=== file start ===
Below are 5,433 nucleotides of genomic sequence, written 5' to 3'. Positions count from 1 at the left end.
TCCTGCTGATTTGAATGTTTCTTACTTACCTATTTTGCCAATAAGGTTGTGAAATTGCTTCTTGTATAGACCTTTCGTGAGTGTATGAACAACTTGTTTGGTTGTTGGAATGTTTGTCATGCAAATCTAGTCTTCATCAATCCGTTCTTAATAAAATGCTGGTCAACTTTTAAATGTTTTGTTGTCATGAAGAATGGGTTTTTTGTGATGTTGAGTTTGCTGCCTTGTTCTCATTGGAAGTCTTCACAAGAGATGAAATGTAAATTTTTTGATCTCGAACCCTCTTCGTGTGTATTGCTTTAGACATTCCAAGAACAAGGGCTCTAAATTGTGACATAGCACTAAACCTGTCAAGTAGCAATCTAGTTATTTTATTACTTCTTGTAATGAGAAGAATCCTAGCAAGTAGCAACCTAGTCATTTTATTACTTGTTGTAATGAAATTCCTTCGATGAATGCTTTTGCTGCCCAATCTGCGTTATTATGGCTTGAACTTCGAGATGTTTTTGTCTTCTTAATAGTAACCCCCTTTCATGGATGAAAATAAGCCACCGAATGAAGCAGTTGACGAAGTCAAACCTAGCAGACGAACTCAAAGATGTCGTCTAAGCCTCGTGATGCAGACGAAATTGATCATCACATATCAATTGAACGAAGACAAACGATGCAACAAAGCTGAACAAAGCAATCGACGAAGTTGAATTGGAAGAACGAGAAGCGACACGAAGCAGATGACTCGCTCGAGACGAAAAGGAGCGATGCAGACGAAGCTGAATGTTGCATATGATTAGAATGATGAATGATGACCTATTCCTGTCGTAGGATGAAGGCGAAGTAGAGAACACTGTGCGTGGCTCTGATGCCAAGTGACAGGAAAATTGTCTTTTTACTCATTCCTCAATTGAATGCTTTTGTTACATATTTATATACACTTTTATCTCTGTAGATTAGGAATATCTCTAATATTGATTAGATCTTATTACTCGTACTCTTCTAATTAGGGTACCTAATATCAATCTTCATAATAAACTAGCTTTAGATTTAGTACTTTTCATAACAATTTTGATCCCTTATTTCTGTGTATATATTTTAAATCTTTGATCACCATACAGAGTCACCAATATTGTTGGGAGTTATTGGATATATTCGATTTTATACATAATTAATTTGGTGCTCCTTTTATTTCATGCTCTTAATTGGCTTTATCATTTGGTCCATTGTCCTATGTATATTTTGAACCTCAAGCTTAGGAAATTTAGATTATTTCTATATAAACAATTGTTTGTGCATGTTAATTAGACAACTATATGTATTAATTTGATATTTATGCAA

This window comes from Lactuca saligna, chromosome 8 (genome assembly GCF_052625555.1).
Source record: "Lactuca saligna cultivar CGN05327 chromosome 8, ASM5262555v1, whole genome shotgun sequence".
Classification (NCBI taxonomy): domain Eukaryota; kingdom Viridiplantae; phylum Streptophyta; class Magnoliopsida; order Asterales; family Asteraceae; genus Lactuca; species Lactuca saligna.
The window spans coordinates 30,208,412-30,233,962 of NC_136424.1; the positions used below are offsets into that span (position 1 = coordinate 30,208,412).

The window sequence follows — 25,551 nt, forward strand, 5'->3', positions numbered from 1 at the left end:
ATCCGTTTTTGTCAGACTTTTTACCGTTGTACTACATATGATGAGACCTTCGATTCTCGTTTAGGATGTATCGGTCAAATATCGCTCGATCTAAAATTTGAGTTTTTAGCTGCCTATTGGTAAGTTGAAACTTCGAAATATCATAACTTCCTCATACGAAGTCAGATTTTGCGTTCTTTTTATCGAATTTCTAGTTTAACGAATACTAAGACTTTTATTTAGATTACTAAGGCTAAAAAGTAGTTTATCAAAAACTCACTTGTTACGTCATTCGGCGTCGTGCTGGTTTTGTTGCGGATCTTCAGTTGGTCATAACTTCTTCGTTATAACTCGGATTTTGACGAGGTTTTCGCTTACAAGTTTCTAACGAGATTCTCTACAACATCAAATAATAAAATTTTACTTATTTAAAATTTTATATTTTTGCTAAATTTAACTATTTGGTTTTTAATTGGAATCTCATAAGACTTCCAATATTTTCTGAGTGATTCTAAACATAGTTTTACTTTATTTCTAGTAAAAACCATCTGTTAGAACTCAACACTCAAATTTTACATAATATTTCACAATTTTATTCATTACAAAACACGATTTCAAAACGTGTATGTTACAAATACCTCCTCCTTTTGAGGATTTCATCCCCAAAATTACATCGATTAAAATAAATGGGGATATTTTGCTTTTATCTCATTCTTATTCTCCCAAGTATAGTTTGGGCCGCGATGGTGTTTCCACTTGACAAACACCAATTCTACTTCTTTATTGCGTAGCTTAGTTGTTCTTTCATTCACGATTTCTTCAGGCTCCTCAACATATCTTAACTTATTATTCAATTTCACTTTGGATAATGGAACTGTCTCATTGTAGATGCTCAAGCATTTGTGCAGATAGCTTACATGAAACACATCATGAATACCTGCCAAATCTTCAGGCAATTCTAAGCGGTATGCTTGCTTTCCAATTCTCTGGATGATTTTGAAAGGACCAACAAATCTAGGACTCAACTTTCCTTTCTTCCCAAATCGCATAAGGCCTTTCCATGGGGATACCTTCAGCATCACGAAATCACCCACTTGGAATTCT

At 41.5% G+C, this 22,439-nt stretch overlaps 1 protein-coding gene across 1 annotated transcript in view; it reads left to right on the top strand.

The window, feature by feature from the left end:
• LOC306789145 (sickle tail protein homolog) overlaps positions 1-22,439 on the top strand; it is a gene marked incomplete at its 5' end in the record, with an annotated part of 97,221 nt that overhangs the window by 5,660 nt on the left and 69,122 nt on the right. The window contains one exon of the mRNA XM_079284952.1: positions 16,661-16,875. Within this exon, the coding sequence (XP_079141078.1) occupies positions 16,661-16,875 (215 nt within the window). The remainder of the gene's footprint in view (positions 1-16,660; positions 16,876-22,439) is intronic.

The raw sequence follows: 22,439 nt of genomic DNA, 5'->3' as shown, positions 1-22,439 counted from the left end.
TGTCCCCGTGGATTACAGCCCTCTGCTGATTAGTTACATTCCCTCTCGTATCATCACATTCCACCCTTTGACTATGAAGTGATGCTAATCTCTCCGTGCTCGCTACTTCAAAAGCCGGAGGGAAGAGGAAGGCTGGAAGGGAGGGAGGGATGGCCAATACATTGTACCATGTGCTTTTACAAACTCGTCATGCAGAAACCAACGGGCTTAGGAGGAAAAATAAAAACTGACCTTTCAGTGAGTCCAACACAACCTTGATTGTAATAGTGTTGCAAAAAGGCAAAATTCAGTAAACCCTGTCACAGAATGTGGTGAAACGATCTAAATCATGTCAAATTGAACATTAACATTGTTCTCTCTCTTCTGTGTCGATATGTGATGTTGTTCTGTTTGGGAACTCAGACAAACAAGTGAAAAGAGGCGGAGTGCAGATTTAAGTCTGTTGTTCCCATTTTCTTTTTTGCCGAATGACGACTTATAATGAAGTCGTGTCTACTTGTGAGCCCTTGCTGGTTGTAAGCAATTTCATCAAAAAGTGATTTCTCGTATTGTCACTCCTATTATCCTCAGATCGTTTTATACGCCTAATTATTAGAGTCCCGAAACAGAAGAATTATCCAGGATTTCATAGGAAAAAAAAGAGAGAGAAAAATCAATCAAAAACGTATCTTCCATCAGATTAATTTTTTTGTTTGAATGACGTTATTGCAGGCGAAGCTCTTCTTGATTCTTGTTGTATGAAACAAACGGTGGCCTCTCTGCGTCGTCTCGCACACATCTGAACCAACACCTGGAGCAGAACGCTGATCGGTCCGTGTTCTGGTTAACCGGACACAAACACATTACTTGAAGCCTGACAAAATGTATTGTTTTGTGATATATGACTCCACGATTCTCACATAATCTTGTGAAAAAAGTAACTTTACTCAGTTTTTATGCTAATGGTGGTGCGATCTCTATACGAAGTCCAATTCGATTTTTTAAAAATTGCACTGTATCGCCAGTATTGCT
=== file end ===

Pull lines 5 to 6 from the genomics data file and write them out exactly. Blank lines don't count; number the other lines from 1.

Classification (NCBI taxonomy): domain Eukaryota; kingdom Viridiplantae; phylum Streptophyta; class Magnoliopsida; order Asterales; family Asteraceae; genus Lactuca; species Lactuca saligna.
The window spans coordinates 30,208,412-30,233,962 of NC_136424.1; the positions used below are offsets into that span (position 1 = coordinate 30,208,412).